HONG KONG (AP) -- Countries across Asia slapped bans on Chinese dairy products Tuesday as worried parents rushed their children to hospitals for health checkups amid a widening health scare over tainted Chinese milk.
From Japan to Thailand, reports spread of cookies, ice cream and even meat buns that might contain contaminated milk products blamed for least four infant deaths in China. At least another 53,000 others have fallen ill.
Growing public fears led some schools and stores to pull more products out of precaution. Even major international food makers such as Kraft Foods were hit by unconfirmed rumors of recalls of numerous snacks, including Oreo cookies and M&Ms.
The World Health Organization on Tuesday warned of possible smuggling of the tainted infant formula at the heart of the scandal across borders.
"I'm still worried about my child," said Mary Yu, a Hong Kong mother who took her 3-year-old son for hospital tests Tuesday, along with hundreds of other parents in the territory. "I want to have a thorough check to play it safe."
The crisis was initially thought to have been contained to Chinese milk powder laced with melamine, an industrial chemical used to make plastics and fertilizer that can cause kidney stones and lead to kidney failure.
But recent testing found melamine in samples of liquid milk taken from 22 Chinese companies -- including the country's two largest dairy producers, Mengniu Dairy Group Co. and Yili Industrial Group Co. -- and prompted nationwide recalls of milk and dairy products.
Anthony Hazzard, the Western Pacific director of the World Health Organization, said Tuesday that 82 percent of the children made sick by the formula were 2 years old or younger.
He said a network of 167 countries organized by the WHO and the Food and Agriculture Organization had been advised to focus particularly on smuggled formula. Health officials were still getting a handle on which countries may have received the contaminated products.
"I think the greatest fear is if there has been illegal movement of the heavily contaminated products rather than the legal movement of products that may have very low levels of melamine," Hazzard said.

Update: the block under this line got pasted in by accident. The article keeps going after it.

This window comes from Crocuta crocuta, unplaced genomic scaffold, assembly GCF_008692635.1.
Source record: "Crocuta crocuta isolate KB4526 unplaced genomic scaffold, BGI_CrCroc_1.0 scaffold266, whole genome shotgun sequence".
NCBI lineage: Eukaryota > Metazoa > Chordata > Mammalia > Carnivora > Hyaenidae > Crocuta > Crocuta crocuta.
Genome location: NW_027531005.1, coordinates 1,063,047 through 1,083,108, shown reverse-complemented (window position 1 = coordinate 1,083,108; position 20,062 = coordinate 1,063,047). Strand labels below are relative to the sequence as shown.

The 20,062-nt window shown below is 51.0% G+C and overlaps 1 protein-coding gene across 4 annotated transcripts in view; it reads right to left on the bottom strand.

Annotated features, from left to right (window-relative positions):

Other countries -- including Singapore, Taiwan, Brunei, Hong Kong, Vietnam and the Philippines -- followed China's lead with their own restrictions, recalls and bans on foods that might have mainland dairy ingredients. The limits covered everything from yogurt bars to strawberry milk, biscuits and candy.
Bangladesh even ordered testing of powder milk imported from countries known for tighter government regulations such as Australia, New Zealand, Denmark.
"I'm scared after reports about the contaminated milk," said Sultana Rahman, mother of an 8-month-old baby in a Bangladesh, where the government banned three brands of Chinese baby powder milk. "I would rather breast feed my baby than giving her powder milk."
On Tuesday, Malaysia expanded its ban on Chinese milk products to include candies, chocolates and any other food containing milk. The country's Health Ministry said it was still determining how many products in Malaysia would be affected by the ban.
A major Japanese food maker, Marudai Food Co., pulled its cream buns, meat buns, and creamed corn crepes from supermarkets, but was still conducting tests to determine whether its products were contaminated.
Australian regulators said that while no milk products from China had been imported, candies and other foods would need more testing.
"We are just making sure that none of the contaminated ingredients have ended up in some of those smaller products," said Lydia Buchtmann, spokeswoman for Food Standards Australia New Zealand.
With consumer confidence shaken, international food makers said their products were safe.
Kraft Foods Inc. issued a statement saying Oreo products with milk do not contain any dairy from China. Chocolatiers Hershey and Dove offered reassurances about the safety of their products.
A spokeswoman for Mars, maker of Snickers bars, M&M candies and other sweets, did not respond to requests for comment on rumors that several Mars products might face recalls.
Contributing to this report were AP writers Dikky Sinn in Hong Kong, Farid Hossain in Dhaka, Bangladesh, Kristen Gelineau in Sydney, Teresa Cerojano in Manila, Philippines, and AP Business Writer Elaine Kurtenbach in Shanghai, China.